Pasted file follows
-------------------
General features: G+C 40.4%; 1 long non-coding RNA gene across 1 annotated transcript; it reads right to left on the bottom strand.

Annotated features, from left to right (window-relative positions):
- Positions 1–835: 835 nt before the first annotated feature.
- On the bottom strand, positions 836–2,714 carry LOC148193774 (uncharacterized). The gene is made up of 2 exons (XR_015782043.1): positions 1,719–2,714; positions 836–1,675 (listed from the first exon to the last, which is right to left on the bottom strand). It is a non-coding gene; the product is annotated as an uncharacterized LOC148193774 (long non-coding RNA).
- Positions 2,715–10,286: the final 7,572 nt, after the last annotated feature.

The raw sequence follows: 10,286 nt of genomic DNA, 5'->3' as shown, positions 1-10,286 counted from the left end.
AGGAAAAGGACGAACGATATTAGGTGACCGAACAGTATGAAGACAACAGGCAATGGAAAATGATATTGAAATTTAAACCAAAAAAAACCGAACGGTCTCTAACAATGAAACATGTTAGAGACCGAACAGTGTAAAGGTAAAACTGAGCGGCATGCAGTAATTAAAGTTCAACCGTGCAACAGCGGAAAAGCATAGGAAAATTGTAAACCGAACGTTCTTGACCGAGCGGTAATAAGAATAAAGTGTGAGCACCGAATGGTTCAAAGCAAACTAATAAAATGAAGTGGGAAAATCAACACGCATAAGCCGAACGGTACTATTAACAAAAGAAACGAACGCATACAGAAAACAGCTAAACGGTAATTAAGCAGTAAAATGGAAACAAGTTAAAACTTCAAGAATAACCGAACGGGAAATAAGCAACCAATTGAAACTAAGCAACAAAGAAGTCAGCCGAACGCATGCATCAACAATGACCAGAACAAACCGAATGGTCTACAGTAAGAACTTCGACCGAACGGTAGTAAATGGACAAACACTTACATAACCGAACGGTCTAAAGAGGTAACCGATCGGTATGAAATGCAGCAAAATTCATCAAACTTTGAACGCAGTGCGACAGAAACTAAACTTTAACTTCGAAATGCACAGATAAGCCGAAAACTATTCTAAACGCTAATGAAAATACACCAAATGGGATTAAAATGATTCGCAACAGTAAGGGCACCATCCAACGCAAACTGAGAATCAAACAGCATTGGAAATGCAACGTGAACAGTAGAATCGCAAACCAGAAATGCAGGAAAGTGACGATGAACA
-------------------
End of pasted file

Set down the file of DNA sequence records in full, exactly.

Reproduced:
General features: G+C 40.4%; 1 long non-coding RNA gene across 1 annotated transcript; it reads right to left on the bottom strand.

Annotated features, from left to right (window-relative positions):
- Positions 1–835: 835 nt before the first annotated feature.
- On the bottom strand, positions 836–2,714 carry LOC148193774 (uncharacterized). The gene is made up of 2 exons (XR_015782043.1): positions 1,719–2,714; positions 836–1,675 (listed from the first exon to the last, which is right to left on the bottom strand). It is a non-coding gene; the product is annotated as an uncharacterized LOC148193774 (long non-coding RNA).
- Positions 2,715–10,286: the final 7,572 nt, after the last annotated feature.

The raw sequence follows: 10,286 nt of genomic DNA, 5'->3' as shown, positions 1-10,286 counted from the left end.
AGGAAAAGGACGAACGATATTAGGTGACCGAACAGTATGAAGACAACAGGCAATGGAAAATGATATTGAAATTTAAACCAAAAAAAACCGAACGGTCTCTAACAATGAAACATGTTAGAGACCGAACAGTGTAAAGGTAAAACTGAGCGGCATGCAGTAATTAAAGTTCAACCGTGCAACAGCGGAAAAGCATAGGAAAATTGTAAACCGAACGTTCTTGACCGAGCGGTAATAAGAATAAAGTGTGAGCACCGAATGGTTCAAAGCAAACTAATAAAATGAAGTGGGAAAATCAACACGCATAAGCCGAACGGTACTATTAACAAAAGAAACGAACGCATACAGAAAACAGCTAAACGGTAATTAAGCAGTAAAATGGAAACAAGTTAAAACTTCAAGAATAACCGAACGGGAAATAAGCAACCAATTGAAACTAAGCAACAAAGAAGTCAGCCGAACGCATGCATCAACAATGACCAGAACAAACCGAATGGTCTACAGTAAGAACTTCGACCGAACGGTAGTAAATGGACAAACACTTACATAACCGAACGGTCTAAAGAGGTAACCGATCGGTATGAAATGCAGCAAAATTCATCAAACTTTGAACGCAGTGCGACAGAAACTAAACTTTAACTTCGAAATGCACAGATAAGCCGAAAACTATTCTAAACGCTAATGAAAATACACCAAATGGGATTAAAATGATTCGCAACAGTAAGGGCACCATCCAACGCAAACTGAGAATCAAACAGCATTGGAAATGCAACGTGAACAGTAGAATCGCAAACCAGAAATGCAGGAAAGTGACGATGAACA